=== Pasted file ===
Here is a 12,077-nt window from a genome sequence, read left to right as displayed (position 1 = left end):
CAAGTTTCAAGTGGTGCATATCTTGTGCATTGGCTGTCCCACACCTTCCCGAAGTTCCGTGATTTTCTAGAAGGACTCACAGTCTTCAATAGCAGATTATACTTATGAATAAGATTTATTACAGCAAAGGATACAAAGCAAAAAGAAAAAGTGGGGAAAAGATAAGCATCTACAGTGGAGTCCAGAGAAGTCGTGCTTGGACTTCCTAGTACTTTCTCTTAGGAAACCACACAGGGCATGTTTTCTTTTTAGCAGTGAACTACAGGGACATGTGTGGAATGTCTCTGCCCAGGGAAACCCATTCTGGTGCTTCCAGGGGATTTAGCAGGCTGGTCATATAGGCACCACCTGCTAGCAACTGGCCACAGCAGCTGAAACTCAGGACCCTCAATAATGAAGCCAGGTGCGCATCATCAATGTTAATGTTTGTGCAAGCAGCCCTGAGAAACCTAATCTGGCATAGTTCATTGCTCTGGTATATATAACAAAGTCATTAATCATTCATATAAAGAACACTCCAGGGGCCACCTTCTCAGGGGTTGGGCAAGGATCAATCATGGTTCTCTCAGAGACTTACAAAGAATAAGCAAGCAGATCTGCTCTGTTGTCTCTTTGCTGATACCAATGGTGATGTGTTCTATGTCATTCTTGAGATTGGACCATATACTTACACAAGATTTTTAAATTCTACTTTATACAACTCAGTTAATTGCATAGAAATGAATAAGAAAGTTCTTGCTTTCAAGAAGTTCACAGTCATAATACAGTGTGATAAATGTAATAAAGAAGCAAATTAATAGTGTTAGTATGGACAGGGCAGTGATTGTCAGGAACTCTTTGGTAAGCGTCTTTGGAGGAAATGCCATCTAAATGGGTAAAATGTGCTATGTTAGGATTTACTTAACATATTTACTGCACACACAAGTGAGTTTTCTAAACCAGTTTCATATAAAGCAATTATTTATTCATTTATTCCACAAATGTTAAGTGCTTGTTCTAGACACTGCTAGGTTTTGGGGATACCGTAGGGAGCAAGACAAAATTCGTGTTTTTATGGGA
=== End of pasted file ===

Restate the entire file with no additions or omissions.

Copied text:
Here is a 12,077-nt window from a genome sequence, read left to right as displayed (position 1 = left end):
CAAGTTTCAAGTGGTGCATATCTTGTGCATTGGCTGTCCCACACCTTCCCGAAGTTCCGTGATTTTCTAGAAGGACTCACAGTCTTCAATAGCAGATTATACTTATGAATAAGATTTATTACAGCAAAGGATACAAAGCAAAAAGAAAAAGTGGGGAAAAGATAAGCATCTACAGTGGAGTCCAGAGAAGTCGTGCTTGGACTTCCTAGTACTTTCTCTTAGGAAACCACACAGGGCATGTTTTCTTTTTAGCAGTGAACTACAGGGACATGTGTGGAATGTCTCTGCCCAGGGAAACCCATTCTGGTGCTTCCAGGGGATTTAGCAGGCTGGTCATATAGGCACCACCTGCTAGCAACTGGCCACAGCAGCTGAAACTCAGGACCCTCAATAATGAAGCCAGGTGCGCATCATCAATGTTAATGTTTGTGCAAGCAGCCCTGAGAAACCTAATCTGGCATAGTTCATTGCTCTGGTATATATAACAAAGTCATTAATCATTCATATAAAGAACACTCCAGGGGCCACCTTCTCAGGGGTTGGGCAAGGATCAATCATGGTTCTCTCAGAGACTTACAAAGAATAAGCAAGCAGATCTGCTCTGTTGTCTCTTTGCTGATACCAATGGTGATGTGTTCTATGTCATTCTTGAGATTGGACCATATACTTACACAAGATTTTTAAATTCTACTTTATACAACTCAGTTAATTGCATAGAAATGAATAAGAAAGTTCTTGCTTTCAAGAAGTTCACAGTCATAATACAGTGTGATAAATGTAATAAAGAAGCAAATTAATAGTGTTAGTATGGACAGGGCAGTGATTGTCAGGAACTCTTTGGTAAGCGTCTTTGGAGGAAATGCCATCTAAATGGGTAAAATGTGCTATGTTAGGATTTACTTAACATATTTACTGCACACACAAGTGAGTTTTCTAAACCAGTTTCATATAAAGCAATTATTTATTCATTTATTCCACAAATGTTAAGTGCTTGTTCTAGACACTGCTAGGTTTTGGGGATACCGTAGGGAGCAAGACAAAATTCGTGTTTTTATGGGA